Gaining the Skills for a New Career

BlogHer Original Post

[Editor's Note -- This week in the Reinvent Yourself series, we examine the role training plays in switching careers. Think a new job means heading back to the classroom? Maybe - and maybe not. -- Michelle V. Rafter]

So, you've identified what you might like to do for your next career...now what?

One part of that next step is getting the skills you need to enter and succeed in your new endeavor. How radical a departure that is from your current field will dictate what retraining you'll need and what form it will take.

For instance, moving from corporate management to hanging a shingle as a management consultant looks entirely different from becoming a brain surgeon. At least let's hope the training requirements are different!

Making a Sensible Move

Because a career change requires time, energy, commitment and courage, make sure you are making the move in a way that makes sense and brings you desired results. I've changed careers a few times and each shift required new skill building, training and professional certification. I approached each move differently, and every time I had a definitive sense of where I wanted to head and why.

I also made it a point to always, always, always do behind-the-scenes research to get information on what the career I was moving to was like in the "real world" from real people. Meaning, I did an awful lot of informational interviews before I took the plunge. I can't recommend such interviews highly enough. Done the right way, they provide you with information, help you make great networking connections and help identify what training is absolutely necessary and what isn't really needed. That can save a heck of a lot of time and money and help you avoid doing something that won't give you a return.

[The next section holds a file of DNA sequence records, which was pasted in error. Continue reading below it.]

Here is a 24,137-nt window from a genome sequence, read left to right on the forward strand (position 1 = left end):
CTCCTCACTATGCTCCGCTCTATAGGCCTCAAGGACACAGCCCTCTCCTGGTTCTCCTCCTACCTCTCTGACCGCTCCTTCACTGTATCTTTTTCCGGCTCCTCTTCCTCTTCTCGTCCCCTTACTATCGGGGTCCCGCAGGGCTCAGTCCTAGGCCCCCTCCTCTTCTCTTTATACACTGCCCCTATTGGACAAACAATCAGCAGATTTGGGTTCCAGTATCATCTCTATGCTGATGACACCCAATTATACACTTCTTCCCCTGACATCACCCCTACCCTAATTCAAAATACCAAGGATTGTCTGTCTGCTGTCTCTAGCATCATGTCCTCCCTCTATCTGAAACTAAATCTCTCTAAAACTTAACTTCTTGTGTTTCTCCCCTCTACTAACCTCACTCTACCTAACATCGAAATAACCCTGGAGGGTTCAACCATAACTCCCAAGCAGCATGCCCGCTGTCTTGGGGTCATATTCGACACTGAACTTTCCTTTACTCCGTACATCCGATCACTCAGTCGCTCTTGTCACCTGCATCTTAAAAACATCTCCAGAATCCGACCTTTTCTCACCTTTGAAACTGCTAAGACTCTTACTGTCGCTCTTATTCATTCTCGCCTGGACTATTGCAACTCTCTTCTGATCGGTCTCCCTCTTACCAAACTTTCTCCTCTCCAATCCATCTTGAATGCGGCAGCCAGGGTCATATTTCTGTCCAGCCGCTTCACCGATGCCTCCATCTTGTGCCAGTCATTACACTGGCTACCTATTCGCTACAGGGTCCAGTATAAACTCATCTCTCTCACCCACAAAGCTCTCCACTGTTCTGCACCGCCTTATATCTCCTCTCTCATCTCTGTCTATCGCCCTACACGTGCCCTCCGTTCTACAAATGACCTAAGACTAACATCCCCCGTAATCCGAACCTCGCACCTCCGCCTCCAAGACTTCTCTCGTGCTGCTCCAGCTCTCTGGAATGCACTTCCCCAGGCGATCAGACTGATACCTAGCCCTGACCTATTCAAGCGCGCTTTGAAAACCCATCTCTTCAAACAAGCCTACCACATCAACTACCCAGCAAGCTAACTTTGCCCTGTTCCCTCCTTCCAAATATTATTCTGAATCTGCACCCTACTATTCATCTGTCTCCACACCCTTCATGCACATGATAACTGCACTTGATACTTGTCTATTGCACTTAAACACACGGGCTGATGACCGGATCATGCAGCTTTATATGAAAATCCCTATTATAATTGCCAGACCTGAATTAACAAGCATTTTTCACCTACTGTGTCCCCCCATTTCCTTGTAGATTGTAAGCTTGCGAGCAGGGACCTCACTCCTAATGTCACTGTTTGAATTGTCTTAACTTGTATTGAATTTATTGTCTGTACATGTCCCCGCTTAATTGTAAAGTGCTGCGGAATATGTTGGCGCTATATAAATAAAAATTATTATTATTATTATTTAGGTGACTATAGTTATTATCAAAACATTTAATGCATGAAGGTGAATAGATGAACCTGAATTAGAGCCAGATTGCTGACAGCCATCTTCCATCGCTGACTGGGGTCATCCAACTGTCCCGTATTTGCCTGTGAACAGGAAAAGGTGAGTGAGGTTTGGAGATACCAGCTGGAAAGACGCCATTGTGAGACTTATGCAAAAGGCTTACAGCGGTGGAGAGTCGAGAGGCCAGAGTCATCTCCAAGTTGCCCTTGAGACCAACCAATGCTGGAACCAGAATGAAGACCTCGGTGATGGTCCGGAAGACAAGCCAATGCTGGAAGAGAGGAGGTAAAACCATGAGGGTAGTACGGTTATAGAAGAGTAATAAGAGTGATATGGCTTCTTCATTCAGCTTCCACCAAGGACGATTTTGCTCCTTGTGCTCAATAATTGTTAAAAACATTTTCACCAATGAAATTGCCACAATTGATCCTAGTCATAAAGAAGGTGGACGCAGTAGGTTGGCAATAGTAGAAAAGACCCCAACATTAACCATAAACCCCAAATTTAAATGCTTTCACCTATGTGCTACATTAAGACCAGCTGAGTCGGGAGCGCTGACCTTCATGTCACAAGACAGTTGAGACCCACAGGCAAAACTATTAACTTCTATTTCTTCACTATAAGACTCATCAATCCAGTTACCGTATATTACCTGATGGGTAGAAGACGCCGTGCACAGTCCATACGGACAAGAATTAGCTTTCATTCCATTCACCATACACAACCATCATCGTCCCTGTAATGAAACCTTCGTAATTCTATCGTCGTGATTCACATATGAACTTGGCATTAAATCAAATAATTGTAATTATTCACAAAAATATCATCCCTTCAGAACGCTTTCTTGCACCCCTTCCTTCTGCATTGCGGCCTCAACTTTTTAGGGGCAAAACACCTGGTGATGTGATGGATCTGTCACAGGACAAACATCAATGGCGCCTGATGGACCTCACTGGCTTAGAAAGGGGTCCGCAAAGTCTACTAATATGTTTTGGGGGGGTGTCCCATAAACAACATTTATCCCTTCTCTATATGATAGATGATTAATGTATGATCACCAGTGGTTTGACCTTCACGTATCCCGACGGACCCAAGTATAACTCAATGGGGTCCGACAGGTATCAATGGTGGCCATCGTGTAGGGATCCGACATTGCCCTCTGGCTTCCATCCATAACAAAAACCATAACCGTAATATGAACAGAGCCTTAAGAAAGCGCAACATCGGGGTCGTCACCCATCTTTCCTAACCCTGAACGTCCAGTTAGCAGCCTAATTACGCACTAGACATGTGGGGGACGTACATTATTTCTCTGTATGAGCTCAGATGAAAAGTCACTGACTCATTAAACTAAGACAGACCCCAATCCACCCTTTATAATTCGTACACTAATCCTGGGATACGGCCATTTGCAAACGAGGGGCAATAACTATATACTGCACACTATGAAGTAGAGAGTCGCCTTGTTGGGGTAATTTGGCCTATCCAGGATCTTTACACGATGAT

Evaluating Training Opportunities

Let's assume you know where you want to go and have done your due diligence. It's time to take a look at different ways you can gain the skills needed to make your transition successful.

I'm a firm believer in ongoing learning. My philosophy is that you're either growing or dying. If you're stagnant, you're screwed. Here's the good news - the ways to get retraining are almost endless and more easily accessible and affordable than ever. Gone are the days where everything required a formal degree or traveling to apprentice with the few people who did what you wanted to do. Let's look at some of the opportunities:

College

A common and obvious reaction to "I need retraining for a new career" is thinking that you have to go back to school. For careers in medical fields, psychology, education, etc., it's a must. But for many careers, it doesn't have to be the first course of action. Let's face it, whether you attend a physical college or an adjunct online version of higher education, it's a big commitment, financially and time-wise. Be sure it's the best step before you take the plunge. This is where that informational interviewing can really come in handy.